I use WordPress to power my website. One of the benefits is the number of plugins available. They’re simple to install and can improve your blog’s user-friendliness and functionality.
Here are five WordPress plugins I find useful.
#1 Subscribe to comments
The ‘subscribe to comments‘ plugin is one of the most important plugins you can install for WordPress. It adds a check-box below the comment form on each post, and when checked by a commenter, they then receive an email update as soon as someone adds a new comment after theirs.
This helps the conversation flow, which is what blogging is all about. People are genuinely interested in knowing what people think of their specific comments, and this WordPress plugin saves them having to return to your blog on the off-chance there’s a response.
One thing you have to decide about, is whether to leave the box checked, or un-checked. I believe it should be un-checked, letting the commenter opt-in, rather than having them receive un-wanted emails without realising what it is. Some other people wonder what the best route is, such as SEO expert, Rob, and Bobby at Bestest Blog.
Installation: Download the Plugin to your computer, upload the ‘subscribe-to-comments.php’ file to your wp-content/plugins/ directory, activate it in the WordPress administration panel, and you’re done.
#2 Similar posts
The ‘similar posts‘ plugin displays a set number of related blog articles at the foot of every blog post. This encourages readers to move around your site more, and improves internal linking. Not to be confused with the ‘related posts’ plugin, this one is easier to set up, requiring very little knowledge of web coding.
Installation: A little more complex than the ‘subscribe to comments’ instructions above, and you can view full details on the plugin’s web page.
#3 Google sitemap generator
The ‘Google sitemap generator‘ plugin for WordPress automatically generates a new XML sitemap every time your content is updated.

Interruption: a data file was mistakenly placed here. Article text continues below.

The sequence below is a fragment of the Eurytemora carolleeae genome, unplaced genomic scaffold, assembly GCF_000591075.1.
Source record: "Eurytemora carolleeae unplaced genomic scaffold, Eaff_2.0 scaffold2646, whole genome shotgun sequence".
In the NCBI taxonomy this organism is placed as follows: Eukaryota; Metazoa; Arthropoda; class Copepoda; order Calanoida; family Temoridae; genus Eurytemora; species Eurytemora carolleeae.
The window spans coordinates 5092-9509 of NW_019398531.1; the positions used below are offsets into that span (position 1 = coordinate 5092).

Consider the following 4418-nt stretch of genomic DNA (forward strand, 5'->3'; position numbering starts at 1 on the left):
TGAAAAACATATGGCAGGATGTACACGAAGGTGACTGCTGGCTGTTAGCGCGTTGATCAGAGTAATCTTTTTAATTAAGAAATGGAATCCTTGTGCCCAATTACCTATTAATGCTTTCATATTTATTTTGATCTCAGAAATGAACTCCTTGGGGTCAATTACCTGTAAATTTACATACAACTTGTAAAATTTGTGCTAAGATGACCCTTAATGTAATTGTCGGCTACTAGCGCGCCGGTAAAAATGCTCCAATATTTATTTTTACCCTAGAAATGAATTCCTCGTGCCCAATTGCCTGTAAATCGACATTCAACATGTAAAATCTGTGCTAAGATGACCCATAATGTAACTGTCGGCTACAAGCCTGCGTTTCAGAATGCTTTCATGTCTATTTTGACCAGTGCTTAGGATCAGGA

To speed up the page indexing process, Google allows webmasters to upload a specially formatted XML file, called a ‘sitemap’, containing links to all the pages in a given website, and the frequency of their updates. This not only increases the chances of a new, or updated page being picked up quickly, but also optimizes the indexing job. Instead of a random crawl, web spiders can now be sent directly to your new content.
Installation: Download the Zip-Archive and extract all files into your wp-content/plugins/ directory. Go into your WordPress administration page, click on Plugins, and activate it. After that you will have a new menu point called “Sitemap” under the “Options” menu. Click once on “Rebuild Sitemap” to create your sitemap for the first time. There are a few settings you should change, and Chris mentions these in the link below.
#4 Contact forms
The ‘cforms II‘ plugin adds a contact form to your WordPress blog. When people have the option to contact you in a variety of ways, you’re making it more likely that they’ll contact you in the first place.
On my own contact page I have a contact form up top, followed by my email address for those who prefer to contact me that way. I also show my mailing address here in Scotland, letting people know that there’s a physical address behind my online presence. This helps to build trust online.
Installation: Download and extract the plugin using its default directory. Upload the plugin directory to the wp-content/plugins/ directory. Activate the plugin through the ‘plugins’ menu in WordPress. Optionally, check cforms.css for individual styling of your contact forms.
The ‘MyAvatars‘ plugin puts a face to the name of your commenters, displaying a user-chosen image beside each comment left. I’ve talked before about how to use your avatar to build brand recognition, and the MyAvatars plugin is a great way to help.
Installation: Download the file myavatars.zip, extract and copy it in your wp-content/plugins/ directory, making sure to preserve the folder name. Activate the plugin through the ‘plugins’ menu in WordPress. Once at this stage, you need to tell WordPress where to show commenter avatars, and you can read more about this simple step on the plugin web page.
What are your favourite WordPress plugins?
It’s easy to go overboard with plugins, slowing site load times, but for me it’s about keeping the design as clean and uncluttered as possible. Those I choose are unobtrusive, small in file size, and improve the blog for search engines and readers.